Never knowingly undersolved.

Guardian Quiptic 574 / Arachne

Posted by Big Dave on November 15th, 2010

Big Dave.

No problems with today’s offering from Arachne.  My favourite clue was 9 across.

All definitions given are from Chambers 11th Edition or the Oxford Dictionary of English. Most of the standard abbreviations used in the wordplay are shown with the unused letters in brackets e.g. R(ight).


1a MOUSETRAP – combine the Jerry of Tom & Jerry with PART reversed (recalled) to get a long-running play

6a PLONK – a double definition – to put down roughly and cheap wine

9a COSMETIC SURGERY – in this semi &Lit clue an anagram (drastically) of CORRECTS MY GUISE gives a medical procedure defined by the whole clue

10a WHAT – a word meaning that which is the initial letters of Withstands Hatred Always Triumphs

11a RUDIMENT – a an elementary or primitive form of something (basic) is a charade of R(ight) U(niversity) DIME (a bit of money) and NT (New Testament / books)

14a BOSSA NOVA – this Brazilian dance is a charade of a supremo, A and a star that suddenly increases in brightness

15a SET-TO – badgers live in a SETT; add O (love) to get a fight

16a TULSA – A SLUT (a drab / a whore) when reversed (backward) gives an American city that Gene Pitney only managed to get a day away from

18a FREE VERSE – put REEVE inside (enthralled by) an anagram (imaginative) of SERF to get poetry that does not rhyme or have a regular rhythm

20a ORCHARDS – Places where fruit is grown are a charade of OR and the edible leafstalks of a variety of white beet (vegetables)

21a OVER – a word meaning about sounds like (we hear) OVA (eggs)

25a STOCKING FILLERS – an anagram (are sadly) of FOR KING CELLISTS gives these minor diversions at Christmas

26a PUTIN – split as PUT IN this can mean to appoint, but it’s actually the name of the Russian Prime Minister and former President

27a EXONERATE – a charade of EX (former partner) ONE (I) and RATE (to judge) gives a verb meaning to free from blame


1d MACAW – drop the first and last three letters (wingless) from (fil)M A CAW(ing) to get a bird

2d UNSEATS – a word meaning throws (from a horse) is derived by putting SEA (salt) inside an anagram (processed) of NUTS

3d EVEN – 7-1 looks like betting odds, but 7 minus 1 is 6, an even number  [Thanks to Tokyocolin for pointing out that SEVEN minus one letter is (S)EVEN, making this a better clue that I first thought. ]

4d RUIN – put I inside RUN (race) to get a word meaning to cause destruction

5d POSTULATED – a word meaning claimed is an anagram (conflict) of USA PLOTTED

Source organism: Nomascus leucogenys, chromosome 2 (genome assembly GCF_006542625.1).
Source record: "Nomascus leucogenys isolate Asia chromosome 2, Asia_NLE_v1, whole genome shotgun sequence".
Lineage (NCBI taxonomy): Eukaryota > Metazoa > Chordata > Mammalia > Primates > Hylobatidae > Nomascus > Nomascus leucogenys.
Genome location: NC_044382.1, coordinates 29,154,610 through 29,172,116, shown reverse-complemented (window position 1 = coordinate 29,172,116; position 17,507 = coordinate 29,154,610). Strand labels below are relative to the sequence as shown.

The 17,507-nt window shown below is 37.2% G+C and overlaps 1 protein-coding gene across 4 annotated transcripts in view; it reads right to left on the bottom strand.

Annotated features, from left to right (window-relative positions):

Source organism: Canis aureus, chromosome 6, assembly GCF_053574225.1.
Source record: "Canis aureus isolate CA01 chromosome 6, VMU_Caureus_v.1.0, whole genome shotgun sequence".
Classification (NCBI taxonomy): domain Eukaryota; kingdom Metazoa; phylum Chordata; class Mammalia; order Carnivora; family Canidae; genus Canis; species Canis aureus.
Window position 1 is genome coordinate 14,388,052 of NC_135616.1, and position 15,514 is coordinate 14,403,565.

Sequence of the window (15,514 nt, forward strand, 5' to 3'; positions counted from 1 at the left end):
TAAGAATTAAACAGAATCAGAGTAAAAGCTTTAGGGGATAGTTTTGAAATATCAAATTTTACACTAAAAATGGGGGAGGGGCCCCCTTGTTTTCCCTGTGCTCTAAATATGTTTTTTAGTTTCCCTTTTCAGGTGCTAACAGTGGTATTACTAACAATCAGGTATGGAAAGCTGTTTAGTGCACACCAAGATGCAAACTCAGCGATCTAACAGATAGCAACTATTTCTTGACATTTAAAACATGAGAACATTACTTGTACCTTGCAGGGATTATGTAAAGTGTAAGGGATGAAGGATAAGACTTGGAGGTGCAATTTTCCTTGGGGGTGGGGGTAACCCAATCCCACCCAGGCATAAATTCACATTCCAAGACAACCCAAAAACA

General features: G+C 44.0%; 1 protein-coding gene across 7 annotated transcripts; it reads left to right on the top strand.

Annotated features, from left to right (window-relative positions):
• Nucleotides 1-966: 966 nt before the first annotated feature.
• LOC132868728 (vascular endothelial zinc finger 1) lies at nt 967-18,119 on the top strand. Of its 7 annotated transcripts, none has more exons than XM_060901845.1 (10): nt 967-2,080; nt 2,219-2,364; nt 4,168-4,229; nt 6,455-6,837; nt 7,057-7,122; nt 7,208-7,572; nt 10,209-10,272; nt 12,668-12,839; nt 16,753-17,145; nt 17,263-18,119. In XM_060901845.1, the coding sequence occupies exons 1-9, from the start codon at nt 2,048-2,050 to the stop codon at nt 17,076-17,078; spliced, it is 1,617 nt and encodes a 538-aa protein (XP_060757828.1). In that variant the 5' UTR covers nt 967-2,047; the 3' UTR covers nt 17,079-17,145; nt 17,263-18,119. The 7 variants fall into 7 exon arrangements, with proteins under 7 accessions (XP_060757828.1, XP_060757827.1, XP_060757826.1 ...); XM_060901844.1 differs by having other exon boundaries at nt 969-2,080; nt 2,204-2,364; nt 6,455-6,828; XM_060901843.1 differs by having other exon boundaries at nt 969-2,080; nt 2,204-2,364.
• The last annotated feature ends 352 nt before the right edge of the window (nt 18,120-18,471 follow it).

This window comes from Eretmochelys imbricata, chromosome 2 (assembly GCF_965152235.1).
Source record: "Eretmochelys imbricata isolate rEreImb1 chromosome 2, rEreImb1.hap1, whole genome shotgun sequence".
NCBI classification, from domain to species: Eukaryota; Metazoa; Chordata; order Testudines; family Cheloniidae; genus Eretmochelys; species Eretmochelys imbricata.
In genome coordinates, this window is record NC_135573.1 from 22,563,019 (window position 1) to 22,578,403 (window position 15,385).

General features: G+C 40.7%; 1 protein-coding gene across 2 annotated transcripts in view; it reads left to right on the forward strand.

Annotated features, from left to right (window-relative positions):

6d PERMISSIVE – an adjective meaning free is constructed by putting MISS (girl) and I (one) inside (imprisoned by) a PERVE (sicko)

7d OVEREAT – a word meaning to stuff yourself with food is constructed from OVER (on high) and an anagram (after exercise) of TEA

8d KEYSTROKE – KEY (secret) and STROKE (caress) give an action performed by a typist

12d BANANA SKIN – combine BANANAS (crazy) and KIN (family) to get the possible cause of one’s downfall?

13d CONFIDENCE – a secret is constructed from a CON (scam) followed by a FENCE (crook) around (hidden inside / with secret) ID(entity)

14d BOTTOMS UP – a charade of BOTTOM (last) and SUP (to drink) gives an alternative interjection to Cheers!

17d LOCK OUT – combine LOCK (rugby player) and OUT (known) to get a phrasal verb meaning to bar

19d RIVIERA – an anagram (abroad) of I ARRIVE gives a coastal area

22d ROSIE – this girl comes from IS reversed (flipping) inside(to make a sandwich) ROE (eggs)

23d AFRO – this hairstyle is hidden and reversed (seen back) inside FORFAR

24d FLEE – a verb meaning to bolt is most of FLEE(T) (fast)

7 Responses to “Guardian Quiptic 574 / Arachne”

  1. Tokyocolin says:

    Thanks Big Dave for a clear and colorful blog to an enjoyable puzzle.

    You might add that at 3dn, seven minus one (letter) also gives EVEN.

  2. Big Dave says:

    @ Tokyocolin

    I missed that. When you find an answer you don’t always look for a better explanation!

  3. Stella says:

    Thanks, Dave. Love the illustrations!

    I enjoyed this puzzle, as usual with Arachne. Great surfaces and amusing images. As well as 9ac., I laughed at 12d. 😆

  4. Pommers says:

    Hello BD and thanks for an excellent review.
    Also thanks to Arachne for a very enjoyable puzzle.
    Favourite clue has to be 12d, once the penny dropped which took a bit of time!

  5. Big Dave says:

    I had seen 12d before, which rather took the edge off!

    “Crazy family that’s dangerous when one puts one’s foot down (6,4)” Sunday Telegraph 2540 by Brian Greer (Brendan)

    “Crazy family a possible source of embarrassment (6,4)” Telegraph Toughie 196 by Messinae

    “Crazy family a possible source of embarrassment (6,4)” Telegraph Toughie 117 also by Messinae

    I only realised today that Messinae had “slipped” that one in twice.

  6. Kathryn's Dad says:

    Thank you, Dave. This is more like it for a Quiptic – well-constructed, beginner level clues with a bit of wit thrown in. Most enjoyable puzzle and a colourful blog as well – a good start to the solving week.

  7. crosser says:

    Thanks Arachne for a lovely quiptic with clever clues and thanks Big Dave for a very enjoyable blog with visual aids!

Leave a Reply

Don't forget to scroll down to the Captcha before you click 'Submit Comment'

XHTML: You can use these tags: <a href="" title=""> <abbr title=""> <acronym title=""> <b> <blockquote cite=""> <cite> <code> <del datetime=""> <em> <i> <q cite=""> <s> <strike> <strong>

× five = 5